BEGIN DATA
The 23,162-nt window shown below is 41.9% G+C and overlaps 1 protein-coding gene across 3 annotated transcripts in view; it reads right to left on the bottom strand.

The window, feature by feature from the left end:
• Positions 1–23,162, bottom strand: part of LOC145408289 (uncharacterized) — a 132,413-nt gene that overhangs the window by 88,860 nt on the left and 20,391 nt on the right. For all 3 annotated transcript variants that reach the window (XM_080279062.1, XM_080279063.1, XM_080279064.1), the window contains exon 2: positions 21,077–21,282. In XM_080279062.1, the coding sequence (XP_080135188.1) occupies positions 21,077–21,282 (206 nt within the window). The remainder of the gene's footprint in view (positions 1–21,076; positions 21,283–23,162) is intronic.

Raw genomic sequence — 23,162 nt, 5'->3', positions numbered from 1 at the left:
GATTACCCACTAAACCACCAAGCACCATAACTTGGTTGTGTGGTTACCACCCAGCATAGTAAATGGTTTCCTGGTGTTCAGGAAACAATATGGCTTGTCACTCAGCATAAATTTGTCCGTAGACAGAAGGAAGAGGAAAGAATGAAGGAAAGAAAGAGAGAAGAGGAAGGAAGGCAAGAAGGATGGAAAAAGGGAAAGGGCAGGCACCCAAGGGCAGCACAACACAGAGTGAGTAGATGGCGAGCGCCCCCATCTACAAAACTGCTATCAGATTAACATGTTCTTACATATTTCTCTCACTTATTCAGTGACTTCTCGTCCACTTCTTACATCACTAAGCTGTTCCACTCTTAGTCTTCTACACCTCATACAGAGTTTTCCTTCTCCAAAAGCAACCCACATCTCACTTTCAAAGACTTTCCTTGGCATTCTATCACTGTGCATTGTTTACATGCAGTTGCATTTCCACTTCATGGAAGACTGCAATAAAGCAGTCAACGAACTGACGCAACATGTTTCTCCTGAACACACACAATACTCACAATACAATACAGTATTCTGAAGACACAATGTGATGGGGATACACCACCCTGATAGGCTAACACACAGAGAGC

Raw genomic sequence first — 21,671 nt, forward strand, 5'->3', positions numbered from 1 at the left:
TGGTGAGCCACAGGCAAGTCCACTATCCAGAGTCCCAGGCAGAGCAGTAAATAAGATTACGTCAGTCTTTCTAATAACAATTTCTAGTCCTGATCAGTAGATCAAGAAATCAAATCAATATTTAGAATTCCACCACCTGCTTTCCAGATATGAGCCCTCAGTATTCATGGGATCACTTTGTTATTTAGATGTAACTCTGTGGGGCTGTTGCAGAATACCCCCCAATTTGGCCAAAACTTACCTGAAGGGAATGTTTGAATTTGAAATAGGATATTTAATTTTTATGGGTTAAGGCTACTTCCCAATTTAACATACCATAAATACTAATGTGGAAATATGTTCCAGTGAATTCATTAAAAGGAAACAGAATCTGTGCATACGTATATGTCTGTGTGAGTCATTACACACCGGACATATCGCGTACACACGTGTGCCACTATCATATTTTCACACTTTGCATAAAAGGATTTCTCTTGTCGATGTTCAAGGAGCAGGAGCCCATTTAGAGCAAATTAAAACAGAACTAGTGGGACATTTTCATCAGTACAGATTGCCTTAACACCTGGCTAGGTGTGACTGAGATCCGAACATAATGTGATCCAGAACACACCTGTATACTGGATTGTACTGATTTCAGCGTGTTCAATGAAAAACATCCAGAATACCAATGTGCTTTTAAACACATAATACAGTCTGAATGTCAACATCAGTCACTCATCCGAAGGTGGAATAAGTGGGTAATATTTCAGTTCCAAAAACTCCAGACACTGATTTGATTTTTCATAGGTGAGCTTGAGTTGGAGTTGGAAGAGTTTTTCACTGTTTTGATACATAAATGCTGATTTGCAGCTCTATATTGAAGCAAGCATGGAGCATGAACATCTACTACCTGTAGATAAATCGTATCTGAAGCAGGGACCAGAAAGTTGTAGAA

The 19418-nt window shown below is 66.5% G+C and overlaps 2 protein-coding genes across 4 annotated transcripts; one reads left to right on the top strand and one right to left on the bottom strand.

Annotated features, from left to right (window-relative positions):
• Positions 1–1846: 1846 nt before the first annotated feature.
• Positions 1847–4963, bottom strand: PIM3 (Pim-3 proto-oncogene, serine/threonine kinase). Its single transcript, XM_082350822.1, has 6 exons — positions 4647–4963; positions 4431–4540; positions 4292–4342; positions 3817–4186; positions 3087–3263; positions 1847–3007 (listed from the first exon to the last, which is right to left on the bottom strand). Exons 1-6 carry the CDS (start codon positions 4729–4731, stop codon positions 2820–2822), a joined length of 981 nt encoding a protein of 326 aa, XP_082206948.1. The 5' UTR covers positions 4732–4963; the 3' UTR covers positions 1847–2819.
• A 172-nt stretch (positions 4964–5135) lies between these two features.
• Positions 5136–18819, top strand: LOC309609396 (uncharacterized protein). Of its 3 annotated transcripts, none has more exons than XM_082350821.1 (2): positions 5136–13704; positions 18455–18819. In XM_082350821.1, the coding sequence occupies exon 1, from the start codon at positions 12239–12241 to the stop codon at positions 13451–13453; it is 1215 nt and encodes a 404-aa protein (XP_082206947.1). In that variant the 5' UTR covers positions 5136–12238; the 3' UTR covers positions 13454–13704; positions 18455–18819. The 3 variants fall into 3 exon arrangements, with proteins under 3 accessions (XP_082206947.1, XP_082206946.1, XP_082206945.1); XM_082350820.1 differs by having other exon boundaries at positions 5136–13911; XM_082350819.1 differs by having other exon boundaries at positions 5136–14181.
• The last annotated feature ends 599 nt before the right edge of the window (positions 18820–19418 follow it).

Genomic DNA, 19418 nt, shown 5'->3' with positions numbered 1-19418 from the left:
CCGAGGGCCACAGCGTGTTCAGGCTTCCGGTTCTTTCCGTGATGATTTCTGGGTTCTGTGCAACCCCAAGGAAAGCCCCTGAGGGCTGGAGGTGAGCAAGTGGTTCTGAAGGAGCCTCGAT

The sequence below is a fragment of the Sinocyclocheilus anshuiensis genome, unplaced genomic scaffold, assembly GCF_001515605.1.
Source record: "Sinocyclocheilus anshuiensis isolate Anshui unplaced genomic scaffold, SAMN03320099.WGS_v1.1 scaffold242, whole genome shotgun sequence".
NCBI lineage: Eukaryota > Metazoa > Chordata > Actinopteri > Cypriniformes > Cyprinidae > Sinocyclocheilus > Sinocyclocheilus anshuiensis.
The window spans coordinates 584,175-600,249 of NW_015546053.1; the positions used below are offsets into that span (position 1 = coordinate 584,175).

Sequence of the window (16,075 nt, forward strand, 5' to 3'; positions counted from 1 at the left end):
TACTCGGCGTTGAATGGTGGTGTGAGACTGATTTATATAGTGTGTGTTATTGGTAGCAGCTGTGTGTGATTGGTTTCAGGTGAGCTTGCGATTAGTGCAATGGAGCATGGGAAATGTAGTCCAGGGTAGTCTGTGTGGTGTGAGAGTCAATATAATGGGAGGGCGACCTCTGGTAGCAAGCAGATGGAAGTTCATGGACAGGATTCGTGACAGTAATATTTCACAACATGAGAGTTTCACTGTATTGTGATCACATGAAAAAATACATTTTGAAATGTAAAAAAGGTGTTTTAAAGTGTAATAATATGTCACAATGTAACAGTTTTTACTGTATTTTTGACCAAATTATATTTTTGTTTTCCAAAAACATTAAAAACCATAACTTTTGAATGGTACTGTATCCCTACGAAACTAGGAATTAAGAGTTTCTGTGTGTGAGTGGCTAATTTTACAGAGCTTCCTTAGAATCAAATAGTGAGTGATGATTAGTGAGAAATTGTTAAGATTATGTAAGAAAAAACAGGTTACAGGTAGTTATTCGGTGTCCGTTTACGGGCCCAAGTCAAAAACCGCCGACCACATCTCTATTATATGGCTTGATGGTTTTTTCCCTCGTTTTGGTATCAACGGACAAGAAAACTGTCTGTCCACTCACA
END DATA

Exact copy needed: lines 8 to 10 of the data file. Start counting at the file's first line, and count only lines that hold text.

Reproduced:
The 19418-nt window shown below is 66.5% G+C and overlaps 2 protein-coding genes across 4 annotated transcripts; one reads left to right on the top strand and one right to left on the bottom strand.

Annotated features, from left to right (window-relative positions):
• Positions 1–1846: 1846 nt before the first annotated feature.